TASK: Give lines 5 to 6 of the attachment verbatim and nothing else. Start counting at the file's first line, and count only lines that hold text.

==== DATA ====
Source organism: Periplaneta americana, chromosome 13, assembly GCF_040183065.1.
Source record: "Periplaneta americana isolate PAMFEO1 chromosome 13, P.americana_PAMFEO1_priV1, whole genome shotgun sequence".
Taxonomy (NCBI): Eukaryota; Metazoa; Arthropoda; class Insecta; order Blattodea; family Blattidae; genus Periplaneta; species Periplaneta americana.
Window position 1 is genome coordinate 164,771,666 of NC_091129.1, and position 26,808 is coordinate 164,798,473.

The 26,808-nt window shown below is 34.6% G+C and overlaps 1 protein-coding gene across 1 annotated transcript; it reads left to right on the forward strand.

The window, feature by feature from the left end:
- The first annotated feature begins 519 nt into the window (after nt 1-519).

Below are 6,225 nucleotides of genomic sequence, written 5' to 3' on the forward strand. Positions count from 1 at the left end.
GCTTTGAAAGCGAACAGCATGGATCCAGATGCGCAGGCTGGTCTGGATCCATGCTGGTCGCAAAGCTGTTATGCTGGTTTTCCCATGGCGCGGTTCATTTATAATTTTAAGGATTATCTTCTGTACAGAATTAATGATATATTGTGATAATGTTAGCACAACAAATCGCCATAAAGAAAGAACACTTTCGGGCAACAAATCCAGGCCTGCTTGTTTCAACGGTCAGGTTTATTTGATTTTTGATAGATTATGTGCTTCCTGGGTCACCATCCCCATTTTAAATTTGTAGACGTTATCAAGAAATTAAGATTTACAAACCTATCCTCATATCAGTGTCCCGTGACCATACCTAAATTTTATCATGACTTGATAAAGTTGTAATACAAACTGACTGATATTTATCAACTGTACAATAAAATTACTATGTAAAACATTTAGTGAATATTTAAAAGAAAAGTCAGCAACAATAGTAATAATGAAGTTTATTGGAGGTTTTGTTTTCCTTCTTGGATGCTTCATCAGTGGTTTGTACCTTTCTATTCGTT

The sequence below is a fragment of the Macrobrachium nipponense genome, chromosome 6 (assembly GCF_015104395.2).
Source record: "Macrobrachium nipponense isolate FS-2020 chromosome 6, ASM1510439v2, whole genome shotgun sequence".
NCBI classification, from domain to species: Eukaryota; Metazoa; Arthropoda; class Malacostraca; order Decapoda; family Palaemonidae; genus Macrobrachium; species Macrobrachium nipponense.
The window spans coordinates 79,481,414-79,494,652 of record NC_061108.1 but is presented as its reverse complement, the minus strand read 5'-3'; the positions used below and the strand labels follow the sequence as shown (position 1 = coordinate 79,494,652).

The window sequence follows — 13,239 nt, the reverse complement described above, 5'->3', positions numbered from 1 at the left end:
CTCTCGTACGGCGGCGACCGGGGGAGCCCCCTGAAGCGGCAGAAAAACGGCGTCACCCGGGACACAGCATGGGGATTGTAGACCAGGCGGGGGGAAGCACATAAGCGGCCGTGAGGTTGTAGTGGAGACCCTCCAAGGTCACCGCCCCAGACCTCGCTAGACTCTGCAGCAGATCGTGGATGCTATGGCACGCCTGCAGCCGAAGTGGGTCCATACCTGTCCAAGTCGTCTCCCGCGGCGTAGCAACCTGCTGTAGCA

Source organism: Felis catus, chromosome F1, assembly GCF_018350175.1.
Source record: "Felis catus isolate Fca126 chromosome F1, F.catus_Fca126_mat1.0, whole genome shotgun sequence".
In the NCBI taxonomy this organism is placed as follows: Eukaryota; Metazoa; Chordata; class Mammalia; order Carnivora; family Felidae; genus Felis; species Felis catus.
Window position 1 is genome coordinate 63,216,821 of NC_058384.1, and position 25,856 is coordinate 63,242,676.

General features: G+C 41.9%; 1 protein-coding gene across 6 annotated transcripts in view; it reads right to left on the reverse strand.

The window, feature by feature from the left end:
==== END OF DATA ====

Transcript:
The 26,808-nt window shown below is 34.6% G+C and overlaps 1 protein-coding gene across 1 annotated transcript; it reads left to right on the forward strand.

The window, feature by feature from the left end: